- Vegetable oil spray
- Salt and pepper to taste
- Chopped parsley for garnish
- Preheat oven to 350 degrees and spray 9 x 12 casserole dish with vegetable oil spray.
- Heat 1 TBSP oil and 1 TBSP butter in frying pan. When hot, add shallots, salt and cook over medium heat until just golden brown, about 5 minutes.
- Meanwhile, slice the potatoes as thin as possible, using a mandolin if you have one.
- Plan on having 3-5 layers of potatoes. Spread a thin layer of potatoes, shingle-style on the bottom of the casserole dish. Top with plenty of salt and pepper, some of the shallots, a few thin pats of butter and a bit of cheese. Continue layering the potatoes, shallots and cheese, reserving about ¼ of the cheese for later. Drizzle the milk and half and half over the last layer of potatoes, add a few more pats of butter, more salt and pepper and pop in the oven.
- Cook until bubbling, about 40 minutes (press the top layer down with a spatula after about 30 minutes to keep everything moist and compact). Top with the rest of the cheese and cook until golden brown, about 15 more minutes.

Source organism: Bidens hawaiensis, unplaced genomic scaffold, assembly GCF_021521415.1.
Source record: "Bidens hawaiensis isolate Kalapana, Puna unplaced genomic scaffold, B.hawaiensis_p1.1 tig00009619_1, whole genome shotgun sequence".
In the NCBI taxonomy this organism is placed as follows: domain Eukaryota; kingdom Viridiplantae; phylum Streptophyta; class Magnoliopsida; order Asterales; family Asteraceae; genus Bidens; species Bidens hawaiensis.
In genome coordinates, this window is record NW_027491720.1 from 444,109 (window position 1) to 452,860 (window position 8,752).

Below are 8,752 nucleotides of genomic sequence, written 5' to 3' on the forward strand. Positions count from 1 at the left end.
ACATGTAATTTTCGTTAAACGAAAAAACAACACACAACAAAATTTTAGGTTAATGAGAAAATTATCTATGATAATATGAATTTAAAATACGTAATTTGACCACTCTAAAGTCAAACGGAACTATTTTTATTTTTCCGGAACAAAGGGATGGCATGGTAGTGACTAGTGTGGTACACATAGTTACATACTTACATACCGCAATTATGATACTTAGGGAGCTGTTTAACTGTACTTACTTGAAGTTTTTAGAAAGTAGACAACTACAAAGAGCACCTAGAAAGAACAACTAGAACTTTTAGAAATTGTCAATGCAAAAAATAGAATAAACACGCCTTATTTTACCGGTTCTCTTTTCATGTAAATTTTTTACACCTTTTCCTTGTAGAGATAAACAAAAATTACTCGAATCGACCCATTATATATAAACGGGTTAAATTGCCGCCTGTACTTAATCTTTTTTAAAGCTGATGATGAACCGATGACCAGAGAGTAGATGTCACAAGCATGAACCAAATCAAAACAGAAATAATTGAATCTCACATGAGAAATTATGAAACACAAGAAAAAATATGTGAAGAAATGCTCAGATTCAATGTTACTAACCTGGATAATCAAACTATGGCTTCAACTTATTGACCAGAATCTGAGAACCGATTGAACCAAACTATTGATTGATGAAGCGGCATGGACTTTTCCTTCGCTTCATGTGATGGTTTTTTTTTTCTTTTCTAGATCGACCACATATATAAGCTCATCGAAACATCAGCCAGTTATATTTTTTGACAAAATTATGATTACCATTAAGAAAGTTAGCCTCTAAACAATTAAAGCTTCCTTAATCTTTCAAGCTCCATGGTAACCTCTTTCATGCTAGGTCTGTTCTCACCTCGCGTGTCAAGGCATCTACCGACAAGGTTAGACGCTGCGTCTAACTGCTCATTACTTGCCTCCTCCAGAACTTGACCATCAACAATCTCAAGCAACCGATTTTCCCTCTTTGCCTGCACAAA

- Garnish with parsley and serve! Or ….
Let’s gild the lily, shall we?
Optional gild: Melt 2 TBSP butter in a medium saucepan. Add 2 TBSP flour, whisk together until a paste forms. Whisk in 1 ½ cups milk and stir over low heat until smooth and thick – which takes a bit of time (about 20 minutes on my watch, but every stovetop will be different). Season with plenty of salt. Use to gild the gratin – on top, on the side, below, whatever floats your boat. It’s also fantastic on mashed potatoes, with a ham and cheese in a grilled cheese, on burgers, on roasted veggies.
Nutritional Breakdown for Gilded Gratin: 400 calories and 14 grams of fat, much of it saturated. Also full of fiber, iron, vitamin C, vitamin B6.
Cost Breakdown for Gilded Gratin: About $1.75 a serving if you go organic, less if you don’t.
Verdict / In the Future: If I thought I could get away with it (a.k.a. get Stephen to eat it), I’d throw in sautéed purple kale, sunchokes, mushrooms and blue cheese between the layers! But the simple, plain gratin makes him so happy, why would I torture him like that?